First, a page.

Temporomandibular disorder (TMD) is characterized by a group of clinical conditions associated with noises and blockages in the temporomandibular joint (TMJ)11 Visscher CM, Lobbezoo F, de Boer W, van der Zaag J, Naeije M. Prevalence of cervical spinal pain in craniomandibular pain patients. Eur J Oral Sci. 2001;109(2):76-80.. The Research Diagnostic Criteria (RDC/TMD) is composed of a set of criteria, determining the TMD’s diagnosis through a variety of signs and symptoms22 Piccin CF, Corrêa EC, Pasinato F, Boufleus J, Chiodelli L, Pozzebon D. Aspectos clínicos e psicossociais avaliados por critérios de diagnóstico para disfunção temporomandibular. Rev CEFAC. 2016;18(1):113-9.. This evaluation method can diagnose an individual with TMD through the disc and articular symptoms, or due to muscular pain’s presence, and also in a mixed way, including the alteration types33 Manfredini D, Guarda-Nardini L, Winocur E, Piccotti F, Ahlberg J, Lobbezoo F. Research diagnostic criteria for temporomandibular disorders: a systematic review of axis I epidemiologic findings. Oral Surg Oral Med Oral Pathol Oral Radiol Endod. 2011;112(4):453-62..

Masticatory muscles pain and in the TMJ region is the most prevalent symptom in TMD-individuals44 Ardizone I, Celemin A, Aneiros F, del Rio J, Sanchez T, Moreno I. Electromyographic study of activity of the masseter and anterior temporalis muscles in patients with temporomandibular joint (TMJ) dysfunction: comparison with the clinical dysfunction index. Med Oral Patol Oral Cir Bucal. 2010;15(1):e14-9.. Besides these symptoms, 60% of TMD-individuals have pain in other regions such as head and cervical55 Ozkan F, Cakir Özkan N, Erkorkmaz U. Trigger point injection therapy in the management of myofascial temporomandibular pain. Agri. 2011;23(3):119-25.. The pain presence in this region is due to the connection between the cervical structures and the TMJ, which through muscles and ligaments form the complex called the craniocervical-mandibular system66 Armijo-Olivo S, Fuentes JP, da Costa BR, Major PW, Warren S, Thie NM, et al. Reduced endurance of the cervical flexor muscles in patients with concurrent temporomandibular disorders and neck disability. Man Ther. 2010;15(6):586-92.. These structural connections have encouraged studies aiming to understand the relationship between TMD and cervical symptoms.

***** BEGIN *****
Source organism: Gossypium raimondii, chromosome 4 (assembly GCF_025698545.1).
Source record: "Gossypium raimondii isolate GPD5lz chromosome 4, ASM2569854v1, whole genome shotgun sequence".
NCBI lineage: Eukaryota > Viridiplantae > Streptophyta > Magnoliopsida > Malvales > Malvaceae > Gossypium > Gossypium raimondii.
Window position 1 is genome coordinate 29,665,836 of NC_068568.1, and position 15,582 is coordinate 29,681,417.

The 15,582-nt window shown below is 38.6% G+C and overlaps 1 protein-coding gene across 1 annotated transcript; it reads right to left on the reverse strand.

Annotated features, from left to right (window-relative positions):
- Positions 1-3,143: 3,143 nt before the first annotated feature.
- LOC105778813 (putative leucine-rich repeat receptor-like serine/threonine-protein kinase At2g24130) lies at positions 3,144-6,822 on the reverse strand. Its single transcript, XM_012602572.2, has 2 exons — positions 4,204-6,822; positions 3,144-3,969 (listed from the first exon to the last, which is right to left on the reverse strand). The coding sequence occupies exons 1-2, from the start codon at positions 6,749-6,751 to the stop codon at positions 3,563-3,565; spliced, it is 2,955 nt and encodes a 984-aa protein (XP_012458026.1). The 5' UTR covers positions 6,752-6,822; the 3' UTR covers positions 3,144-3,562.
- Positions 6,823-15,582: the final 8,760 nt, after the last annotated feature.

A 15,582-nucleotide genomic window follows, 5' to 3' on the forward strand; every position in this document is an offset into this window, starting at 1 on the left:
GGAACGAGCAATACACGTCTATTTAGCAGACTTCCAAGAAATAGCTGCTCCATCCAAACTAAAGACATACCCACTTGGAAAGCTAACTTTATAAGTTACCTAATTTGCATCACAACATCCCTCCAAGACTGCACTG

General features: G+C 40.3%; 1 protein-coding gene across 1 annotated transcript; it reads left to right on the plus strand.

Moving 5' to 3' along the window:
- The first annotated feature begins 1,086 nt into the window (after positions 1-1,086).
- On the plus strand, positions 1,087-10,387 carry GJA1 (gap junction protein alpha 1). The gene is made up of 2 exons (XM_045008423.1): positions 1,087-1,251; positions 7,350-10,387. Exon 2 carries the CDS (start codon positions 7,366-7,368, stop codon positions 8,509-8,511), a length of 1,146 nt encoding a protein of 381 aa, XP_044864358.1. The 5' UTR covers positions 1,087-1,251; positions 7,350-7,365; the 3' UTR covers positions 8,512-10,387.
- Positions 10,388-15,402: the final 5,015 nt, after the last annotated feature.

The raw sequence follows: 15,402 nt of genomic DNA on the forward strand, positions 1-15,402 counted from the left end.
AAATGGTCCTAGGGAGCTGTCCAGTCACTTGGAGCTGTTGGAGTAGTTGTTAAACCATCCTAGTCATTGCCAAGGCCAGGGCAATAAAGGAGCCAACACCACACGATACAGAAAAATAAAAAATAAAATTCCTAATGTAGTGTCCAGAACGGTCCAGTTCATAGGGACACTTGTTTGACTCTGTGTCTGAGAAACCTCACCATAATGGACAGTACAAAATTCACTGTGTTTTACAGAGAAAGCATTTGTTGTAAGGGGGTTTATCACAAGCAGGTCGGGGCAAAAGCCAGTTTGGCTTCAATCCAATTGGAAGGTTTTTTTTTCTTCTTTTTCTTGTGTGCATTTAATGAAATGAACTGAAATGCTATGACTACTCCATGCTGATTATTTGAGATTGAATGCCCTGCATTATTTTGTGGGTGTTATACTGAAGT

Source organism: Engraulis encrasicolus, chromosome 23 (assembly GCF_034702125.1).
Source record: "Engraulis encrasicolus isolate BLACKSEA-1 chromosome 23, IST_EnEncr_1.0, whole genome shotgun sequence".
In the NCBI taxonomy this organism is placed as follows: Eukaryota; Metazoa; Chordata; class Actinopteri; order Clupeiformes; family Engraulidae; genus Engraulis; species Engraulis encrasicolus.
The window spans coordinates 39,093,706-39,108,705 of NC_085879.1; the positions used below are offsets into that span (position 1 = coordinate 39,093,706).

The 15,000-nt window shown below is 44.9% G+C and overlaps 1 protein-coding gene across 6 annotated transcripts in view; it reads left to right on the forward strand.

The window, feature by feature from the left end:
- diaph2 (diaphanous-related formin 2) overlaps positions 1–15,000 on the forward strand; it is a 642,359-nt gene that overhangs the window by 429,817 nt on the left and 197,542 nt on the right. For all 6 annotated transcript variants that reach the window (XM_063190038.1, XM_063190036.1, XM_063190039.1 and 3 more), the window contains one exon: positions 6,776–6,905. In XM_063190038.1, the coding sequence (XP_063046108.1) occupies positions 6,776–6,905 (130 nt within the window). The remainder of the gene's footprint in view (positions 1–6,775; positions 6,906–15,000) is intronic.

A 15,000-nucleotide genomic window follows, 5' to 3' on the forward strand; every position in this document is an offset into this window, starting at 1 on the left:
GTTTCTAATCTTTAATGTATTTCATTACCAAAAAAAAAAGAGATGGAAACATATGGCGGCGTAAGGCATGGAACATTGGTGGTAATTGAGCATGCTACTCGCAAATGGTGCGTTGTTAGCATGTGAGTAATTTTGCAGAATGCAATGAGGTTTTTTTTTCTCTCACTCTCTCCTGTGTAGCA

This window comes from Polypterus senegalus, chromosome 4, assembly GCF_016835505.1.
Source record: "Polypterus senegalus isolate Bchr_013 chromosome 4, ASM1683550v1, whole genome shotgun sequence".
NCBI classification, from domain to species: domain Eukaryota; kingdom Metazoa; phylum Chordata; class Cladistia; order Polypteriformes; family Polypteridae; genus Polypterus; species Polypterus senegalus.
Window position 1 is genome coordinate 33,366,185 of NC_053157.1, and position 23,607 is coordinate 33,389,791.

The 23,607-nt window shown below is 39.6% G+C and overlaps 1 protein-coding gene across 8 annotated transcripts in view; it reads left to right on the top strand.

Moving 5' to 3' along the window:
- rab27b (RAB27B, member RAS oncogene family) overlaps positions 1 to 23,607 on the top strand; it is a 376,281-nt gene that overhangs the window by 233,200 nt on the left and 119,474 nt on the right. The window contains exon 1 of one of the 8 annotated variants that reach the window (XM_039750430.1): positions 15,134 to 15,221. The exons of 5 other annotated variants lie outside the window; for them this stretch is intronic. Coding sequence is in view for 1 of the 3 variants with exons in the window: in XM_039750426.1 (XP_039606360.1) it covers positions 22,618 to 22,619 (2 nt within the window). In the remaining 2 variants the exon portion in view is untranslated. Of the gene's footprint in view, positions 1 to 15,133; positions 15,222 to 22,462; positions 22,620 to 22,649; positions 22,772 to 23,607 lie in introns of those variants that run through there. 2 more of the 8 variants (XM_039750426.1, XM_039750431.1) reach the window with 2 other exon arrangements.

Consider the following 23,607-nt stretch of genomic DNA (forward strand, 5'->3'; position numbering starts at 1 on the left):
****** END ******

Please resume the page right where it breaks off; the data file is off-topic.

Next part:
It is already known that individuals with craniomandibular symptoms have more frequently cervical pain than do the asymptomatics11 Visscher CM, Lobbezoo F, de Boer W, van der Zaag J, Naeije M. Prevalence of cervical spinal pain in craniomandibular pain patients. Eur J Oral Sci. 2001;109(2):76-80.,77 Weber P, Corrêa EC, Ferreira Fdos S, Soares JC, Bolzan Gde P, Silva AM. Cervical spine dysfunction signs and symptoms in individuals with temporomandibular disorder. J Soc Bras Fonoaudiol. 2012;24(2):134-9. English, Portuguese.. Another study observed the relationship between cervical postural changes and increased activation of the masseter muscle88 McLean L. The effect of postural correction on muscle activation amplitudes recorded from the cervicobrachial region. J Electromyogr Kinesiol. 2005;(15):527-35.. In addition, a relationship was observed between the cervical pain presence and the increased muscle sensitivity in the skull-mandibular system99 Stiesch-Scholz M, Fink M, Tschernitschek H. Comorbidity of internal derangement of the temporomandibular joint and silent dysfunction of the cervical spine. J Oral Rehabil. 2003;30(4):386-91..

Factors such as increased sensitivity and pain presence are associated with proprioceptive deficits and interfere with the muscle activation pattern1010 Silveira A, Gadotti IC, Armijo-Olivo S, Biasotto-Gonzalez DA, Magee D. Jaw dysfunction is associated with neck disability and muscle tenderness in subjects with and without chronic temporomandibular disorders. Biomed Res Int. 2015;2015:512792.,1111 Cheng CH, Wang JL, Lin JJ, Wang SF, Lin KH. Position accuracy and electromyographic responses during head reposition in young adults with chronic neck pain. J Electromyogr Kinesiol. 2010;20(5):1014-20.. Thus, mandibular movements’ dysfunctions may also be influenced by cervical symptoms in TMD-patients. These symptoms’ frequency in this population suggests the presence of compensatory strategies, aiming at promoting stability for mandibular movements and maintaining the musculoskeletal system functional effectiveness1212 Ries LG, Bérzin F. Cervical pain in individuals with and without temporomandibular disorders. Braz J Oral Sci. 2007;6(20):1301-7..